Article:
Selling Guide

Accepting the Offer

An offer specifies the price the buyer is willing to pay for your property, any conditions that may be applied or attached by the buyer, the date that the buyer would like to take possession of the property and when the offer expires. As an act of good faith, the buyer will generally make a deposit with the offer.

You don't have to accept the offer as is. You might wish to make a counter offer that will go part-way towards meeting the offer's conditions or price. The counter offer is one more step along the way to negotiating the final terms and conditions of the sale. Once a satisfactory offer has been made, and is signed by everyone, it becomes a binding contract. Make sure you understand and agree to all of the terms set forth in the offer. You may want to have it reviewed by your lawyer before signing.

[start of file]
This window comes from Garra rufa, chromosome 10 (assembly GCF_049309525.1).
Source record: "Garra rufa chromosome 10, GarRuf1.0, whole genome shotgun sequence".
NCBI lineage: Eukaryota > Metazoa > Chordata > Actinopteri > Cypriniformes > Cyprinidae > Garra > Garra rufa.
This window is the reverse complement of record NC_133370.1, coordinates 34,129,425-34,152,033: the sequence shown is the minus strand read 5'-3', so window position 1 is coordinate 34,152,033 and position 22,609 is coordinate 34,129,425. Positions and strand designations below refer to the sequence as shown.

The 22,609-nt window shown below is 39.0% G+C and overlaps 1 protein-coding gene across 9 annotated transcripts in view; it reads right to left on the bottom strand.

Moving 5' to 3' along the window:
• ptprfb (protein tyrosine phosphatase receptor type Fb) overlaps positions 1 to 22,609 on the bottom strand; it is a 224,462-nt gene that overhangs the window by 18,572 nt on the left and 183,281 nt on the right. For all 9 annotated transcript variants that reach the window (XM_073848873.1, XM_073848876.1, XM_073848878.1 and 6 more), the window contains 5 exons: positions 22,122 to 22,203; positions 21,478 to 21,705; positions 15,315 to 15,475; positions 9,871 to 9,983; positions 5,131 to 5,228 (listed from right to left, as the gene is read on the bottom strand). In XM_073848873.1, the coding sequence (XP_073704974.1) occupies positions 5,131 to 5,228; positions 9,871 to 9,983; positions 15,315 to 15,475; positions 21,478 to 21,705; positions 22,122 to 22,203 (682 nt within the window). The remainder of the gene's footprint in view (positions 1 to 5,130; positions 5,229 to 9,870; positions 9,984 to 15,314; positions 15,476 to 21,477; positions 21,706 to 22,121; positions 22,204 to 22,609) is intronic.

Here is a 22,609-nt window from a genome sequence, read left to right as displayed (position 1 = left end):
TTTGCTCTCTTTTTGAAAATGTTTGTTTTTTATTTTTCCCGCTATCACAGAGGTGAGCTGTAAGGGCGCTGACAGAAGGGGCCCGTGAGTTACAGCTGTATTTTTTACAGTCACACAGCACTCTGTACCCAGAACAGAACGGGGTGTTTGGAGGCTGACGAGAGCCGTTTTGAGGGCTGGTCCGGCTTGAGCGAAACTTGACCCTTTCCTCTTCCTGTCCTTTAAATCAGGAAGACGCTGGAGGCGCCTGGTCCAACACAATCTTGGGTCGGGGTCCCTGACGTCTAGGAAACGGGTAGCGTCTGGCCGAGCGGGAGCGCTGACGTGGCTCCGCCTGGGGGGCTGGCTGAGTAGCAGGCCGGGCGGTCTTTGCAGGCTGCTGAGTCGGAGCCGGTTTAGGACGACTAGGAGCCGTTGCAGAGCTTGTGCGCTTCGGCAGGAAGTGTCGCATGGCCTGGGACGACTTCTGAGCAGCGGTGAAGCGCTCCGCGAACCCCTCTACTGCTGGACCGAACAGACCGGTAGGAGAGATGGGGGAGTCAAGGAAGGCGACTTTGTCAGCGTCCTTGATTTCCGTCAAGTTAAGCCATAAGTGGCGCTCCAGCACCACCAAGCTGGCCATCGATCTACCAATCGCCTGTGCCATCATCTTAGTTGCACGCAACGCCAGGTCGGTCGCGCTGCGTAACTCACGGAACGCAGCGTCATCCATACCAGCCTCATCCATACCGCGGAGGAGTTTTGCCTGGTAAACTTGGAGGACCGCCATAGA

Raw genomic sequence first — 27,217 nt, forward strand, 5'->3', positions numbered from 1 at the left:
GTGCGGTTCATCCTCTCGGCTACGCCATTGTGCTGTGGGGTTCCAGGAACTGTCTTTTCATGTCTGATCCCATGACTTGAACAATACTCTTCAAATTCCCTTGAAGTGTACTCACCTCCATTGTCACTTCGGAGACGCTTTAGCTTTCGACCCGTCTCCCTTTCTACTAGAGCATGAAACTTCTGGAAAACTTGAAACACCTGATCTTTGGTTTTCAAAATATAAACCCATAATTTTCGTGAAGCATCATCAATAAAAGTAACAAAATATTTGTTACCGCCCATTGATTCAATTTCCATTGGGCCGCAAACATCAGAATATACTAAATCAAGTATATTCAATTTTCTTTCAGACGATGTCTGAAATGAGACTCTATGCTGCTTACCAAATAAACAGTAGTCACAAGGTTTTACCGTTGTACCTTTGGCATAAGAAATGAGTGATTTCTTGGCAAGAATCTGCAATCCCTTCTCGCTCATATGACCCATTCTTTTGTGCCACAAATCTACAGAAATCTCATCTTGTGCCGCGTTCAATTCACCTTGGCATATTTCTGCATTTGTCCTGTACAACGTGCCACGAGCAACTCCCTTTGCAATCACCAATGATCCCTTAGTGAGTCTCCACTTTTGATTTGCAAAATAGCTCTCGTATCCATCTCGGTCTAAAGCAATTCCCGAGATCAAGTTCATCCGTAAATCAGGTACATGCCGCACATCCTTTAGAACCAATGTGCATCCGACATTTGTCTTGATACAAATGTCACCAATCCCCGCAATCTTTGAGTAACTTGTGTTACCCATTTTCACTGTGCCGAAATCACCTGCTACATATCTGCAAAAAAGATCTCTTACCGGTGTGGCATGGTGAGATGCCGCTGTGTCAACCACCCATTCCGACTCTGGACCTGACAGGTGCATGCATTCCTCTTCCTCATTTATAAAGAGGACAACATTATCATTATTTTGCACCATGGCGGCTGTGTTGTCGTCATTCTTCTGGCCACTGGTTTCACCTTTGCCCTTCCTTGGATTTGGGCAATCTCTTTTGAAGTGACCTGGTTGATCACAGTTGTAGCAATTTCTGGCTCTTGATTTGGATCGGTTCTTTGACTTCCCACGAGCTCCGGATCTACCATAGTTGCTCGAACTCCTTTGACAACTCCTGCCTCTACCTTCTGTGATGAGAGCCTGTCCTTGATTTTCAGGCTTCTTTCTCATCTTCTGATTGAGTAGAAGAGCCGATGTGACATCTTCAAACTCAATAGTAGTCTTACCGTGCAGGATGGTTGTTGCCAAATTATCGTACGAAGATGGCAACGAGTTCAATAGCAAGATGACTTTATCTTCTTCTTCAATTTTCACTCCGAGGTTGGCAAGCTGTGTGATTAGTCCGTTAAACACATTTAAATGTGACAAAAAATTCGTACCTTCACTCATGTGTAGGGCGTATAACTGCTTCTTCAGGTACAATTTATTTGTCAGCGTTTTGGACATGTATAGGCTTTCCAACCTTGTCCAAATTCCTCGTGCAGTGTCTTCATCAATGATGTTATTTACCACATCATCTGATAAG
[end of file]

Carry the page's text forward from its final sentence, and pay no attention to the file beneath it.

Before closing, especially if the buyer makes it a condition of sale, you may be asked to provide a current survey, or a "real property report", showing that the location of the house is on the property owned by you and that there are no encroachments.

The buyer's lawyer will conduct a title search to see if there are any liens on the property, easements, rights of way or height restrictions. Especially in rural areas, you may also be asked to provide a certificate for a well or septic system, stating the system meets local standards. The buyer may also make the purchase conditional on an inspection by a qualified engineer or home inspector.

Once the conditions set forth in the offer have been met or waived, it is now a firm deal and you can prepare for your move, looking forward to Closing Day.

Next: Closing the Deal